Flash Flood Watch - Heavy Rain Possible The National Weather Service has announced a flash flood watch for Southwest Pennsylvania from 2 a.m. Friday through 2 a.m. Saturday. Rainfall amounts of up to 2.5 inches are possible, according to NWS. The watch is also in effect for portions of western Maryland, northern West Virginia and eastern Ohio.


Freak Accident Leaves W.Va. Man Dead
A West Virginia man was killed Thursday morning, when a tree fell on the cab of his pickup truck. Authorities say 36-year-old Scott Miller of Valley Grove was driving west in the 500 block of Ridge Road in Jefferson Township when the tree hit the cab of the vehicle, crushed the roof and the windshield and killed him instantly.

Pittsburgh Man Jailed On Threats At Pinto Field
A Pittsburgh man is in the Washington County Jail after police say he caused a disturbance at the Pinto Baseball field in Washington Park Tuesday evening. 36-year-old Daniel Jordan is accused of arguing with fans, threating to kill people, and told a woman he would slit her throat. Police say Jordan had a visible handgun in his pocket but didn't possess a license to carry. He's lodged in the county jail on $100,000 dollars bond and faces a hearing in July.


City Man Ordered To Stand Trial For Stabbing
WASHINGTON, Pa. (AP) - Police say a Pennsylvania man is in jail after stabbing a man he says sexually assaulted a 12-year-old girl. Stephen Yarbrough tells WPXI-TV he has no regrets after stabbing the man. Police say Yarbrough had walked in on the man with the girl a week before the stabbing. Police say Yarbrough lunged at the man and pulled him off the girl. Yarbrough told police he "snapped" on June 6 when he confronted the man and stabbed him in the neck and arm. The man has been arrested in connection with the alleged sexual assault after being released from the hospital. Yarbrough is being held on $35,000 bond. The victim's father says he wants to see Yarbrough set free.

Marijuana Growing Operation Found In Canonsburg
A marijuana growing operation was seized in Canonsburg Wednesday evening by police in Cecil Township. According to Cecil detective, Mark Marcucci, a neighbor called and complained about marijuana plants growing in the yard at 30 Vertical Drive in Canonsburg. He called the operation “medium sized” and they seized growing lights and other pieces of equipment in addition to the plants. Marcucci says the suspect was home at the time but not in custody until charges are finalized.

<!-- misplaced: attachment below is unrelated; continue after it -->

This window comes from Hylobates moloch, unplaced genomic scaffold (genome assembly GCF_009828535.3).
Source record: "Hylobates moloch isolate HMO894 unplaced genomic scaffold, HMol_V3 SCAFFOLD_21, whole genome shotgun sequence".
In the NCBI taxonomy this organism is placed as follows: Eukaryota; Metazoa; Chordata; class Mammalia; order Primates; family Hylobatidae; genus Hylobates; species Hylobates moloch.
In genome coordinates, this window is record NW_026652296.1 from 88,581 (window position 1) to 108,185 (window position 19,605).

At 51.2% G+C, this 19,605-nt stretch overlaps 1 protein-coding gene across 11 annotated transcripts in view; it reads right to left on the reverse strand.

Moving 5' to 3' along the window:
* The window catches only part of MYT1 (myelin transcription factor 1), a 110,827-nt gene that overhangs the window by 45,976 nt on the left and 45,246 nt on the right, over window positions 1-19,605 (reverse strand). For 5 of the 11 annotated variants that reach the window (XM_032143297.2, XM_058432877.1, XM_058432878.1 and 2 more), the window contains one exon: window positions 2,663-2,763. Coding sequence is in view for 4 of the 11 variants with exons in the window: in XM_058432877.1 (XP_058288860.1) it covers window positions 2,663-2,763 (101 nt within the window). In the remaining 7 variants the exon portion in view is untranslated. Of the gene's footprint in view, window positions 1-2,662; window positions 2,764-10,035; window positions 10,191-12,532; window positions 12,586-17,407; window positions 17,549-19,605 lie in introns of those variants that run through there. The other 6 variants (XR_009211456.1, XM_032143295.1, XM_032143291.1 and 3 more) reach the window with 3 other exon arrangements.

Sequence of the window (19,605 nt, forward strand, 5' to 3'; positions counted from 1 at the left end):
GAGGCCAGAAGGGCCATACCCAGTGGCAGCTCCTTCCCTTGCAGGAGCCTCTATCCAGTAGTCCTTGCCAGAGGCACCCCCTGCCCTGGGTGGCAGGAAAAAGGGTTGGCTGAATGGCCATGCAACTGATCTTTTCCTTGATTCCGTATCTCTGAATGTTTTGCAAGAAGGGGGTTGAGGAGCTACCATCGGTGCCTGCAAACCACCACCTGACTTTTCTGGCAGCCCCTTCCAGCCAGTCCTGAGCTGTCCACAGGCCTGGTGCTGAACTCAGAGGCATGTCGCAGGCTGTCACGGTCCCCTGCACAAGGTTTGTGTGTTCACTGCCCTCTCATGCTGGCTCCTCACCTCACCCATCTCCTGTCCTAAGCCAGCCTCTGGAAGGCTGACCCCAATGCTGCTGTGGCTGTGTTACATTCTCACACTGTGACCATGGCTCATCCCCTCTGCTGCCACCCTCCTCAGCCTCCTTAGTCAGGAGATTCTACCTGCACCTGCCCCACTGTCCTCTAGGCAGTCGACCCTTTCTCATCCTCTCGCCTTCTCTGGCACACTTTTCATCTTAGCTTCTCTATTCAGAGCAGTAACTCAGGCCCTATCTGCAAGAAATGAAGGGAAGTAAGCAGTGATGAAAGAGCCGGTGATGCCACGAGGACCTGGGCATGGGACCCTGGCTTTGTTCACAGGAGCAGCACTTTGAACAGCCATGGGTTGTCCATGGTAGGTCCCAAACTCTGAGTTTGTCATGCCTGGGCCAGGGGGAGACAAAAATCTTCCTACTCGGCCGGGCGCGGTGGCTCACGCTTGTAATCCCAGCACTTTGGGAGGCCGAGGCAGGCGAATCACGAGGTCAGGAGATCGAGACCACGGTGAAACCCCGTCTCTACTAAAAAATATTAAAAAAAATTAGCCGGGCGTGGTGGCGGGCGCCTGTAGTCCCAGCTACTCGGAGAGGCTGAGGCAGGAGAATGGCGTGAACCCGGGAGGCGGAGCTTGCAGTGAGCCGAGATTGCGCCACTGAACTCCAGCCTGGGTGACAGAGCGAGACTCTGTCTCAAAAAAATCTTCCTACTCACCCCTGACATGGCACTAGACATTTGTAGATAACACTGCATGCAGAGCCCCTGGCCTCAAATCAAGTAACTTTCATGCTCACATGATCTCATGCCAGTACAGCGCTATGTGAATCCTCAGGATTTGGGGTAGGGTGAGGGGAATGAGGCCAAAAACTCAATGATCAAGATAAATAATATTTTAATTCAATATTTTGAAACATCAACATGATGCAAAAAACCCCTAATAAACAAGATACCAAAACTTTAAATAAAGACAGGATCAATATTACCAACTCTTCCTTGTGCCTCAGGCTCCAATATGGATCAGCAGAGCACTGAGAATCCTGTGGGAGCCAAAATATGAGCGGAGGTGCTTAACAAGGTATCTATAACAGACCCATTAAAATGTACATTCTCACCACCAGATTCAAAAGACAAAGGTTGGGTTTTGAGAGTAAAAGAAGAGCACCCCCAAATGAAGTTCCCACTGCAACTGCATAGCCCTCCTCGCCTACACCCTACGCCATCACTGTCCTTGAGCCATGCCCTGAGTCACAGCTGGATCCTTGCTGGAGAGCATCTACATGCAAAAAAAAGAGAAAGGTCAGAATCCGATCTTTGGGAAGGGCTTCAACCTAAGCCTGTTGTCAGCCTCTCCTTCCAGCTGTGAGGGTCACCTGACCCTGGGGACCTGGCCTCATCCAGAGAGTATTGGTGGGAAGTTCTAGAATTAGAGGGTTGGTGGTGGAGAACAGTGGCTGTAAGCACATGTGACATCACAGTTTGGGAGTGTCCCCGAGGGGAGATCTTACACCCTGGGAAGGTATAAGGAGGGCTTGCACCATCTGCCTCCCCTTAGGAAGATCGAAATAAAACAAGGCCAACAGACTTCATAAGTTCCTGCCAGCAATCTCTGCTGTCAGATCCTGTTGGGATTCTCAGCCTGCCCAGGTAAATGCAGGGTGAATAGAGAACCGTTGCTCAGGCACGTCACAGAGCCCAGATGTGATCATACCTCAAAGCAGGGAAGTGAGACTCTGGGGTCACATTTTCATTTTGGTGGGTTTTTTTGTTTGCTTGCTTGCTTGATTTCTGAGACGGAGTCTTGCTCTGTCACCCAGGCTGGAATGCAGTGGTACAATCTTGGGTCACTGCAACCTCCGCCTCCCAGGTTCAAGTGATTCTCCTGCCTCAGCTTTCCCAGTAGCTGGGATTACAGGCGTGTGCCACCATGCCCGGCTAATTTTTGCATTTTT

Snyder Says Mailer Is False - Casinos Not At Risk
State Representative Pam Snyder is denouncing a mailer that circulated saying she supported “big gambling interests” over senior citizens. Snyder calls it “patently false and ridiculous.” The mailer is part of a lobbying campaign linked to the Sands Casino Resort in Northampton County. The mailer is aimed at speaking out against H.B. 271 – which would allow gambling terminals in local taverns, clubs, and service organizations. Snyder tells WJPA NEWS that she wants people to know that she voted for the bill and is a friend of those local organizations and seniors. She also does not believe the gaming terminals would "hurt" casinos or the lottery. The bill remains in the senate and its future is unclear as the June 30 budget deadline looms.

Audit Finds Problems At Penn State
HARRISBURG, Pa. (AP) - A new report says Penn State needs to address what's described as skyrocketing tuition and spiking enrollment of out-of-state students and international students, compared to in-state student enrollment. Pennsylvania's Auditor General Eugene DePasquale said Thursday that tuition has jumped by more than 500 percent over the past three decades, driven in part by an ambitious building boom and falling state government subsidies. The study also says background clearances are missing for some of the adults who work at youth camps on campus. DePasquale says Penn State's 36-member board of trustees is too large, and is urging lawmakers to fully apply Pennsylvania's open-records law to the university. Penn State says it's working to reduce costs and find new revenues. The university says there's no bias against in-state students.

Two Holdouts In Cosby Jury
NORRISTOWN, Pa. (AP) - A juror says after 52 hours of deliberations, two holdouts in Bill Cosby's sexual assault trial outside Philadelphia refused to convict the 79-year-old comedian. The juror, who spoke to ABC News on condition of anonymity, says the jury couldn't reach a consensus after voting 10-2 to convict on the first and third counts and 11-1 to acquit on the second count. The juror says they initially voted overwhelmingly to acquit Cosby on all three counts of aggravated indecent assault. ABC published the interview with the juror on Wednesday after Judge Steven O'Neill ordered the public release of the jurors' names, granting a request by a dozen media organizations, including The Associated Press and the major TV networks. The judge declared a mistrial on Saturday. Prosecutors plan to try Cosby again.

Trump: No Tapes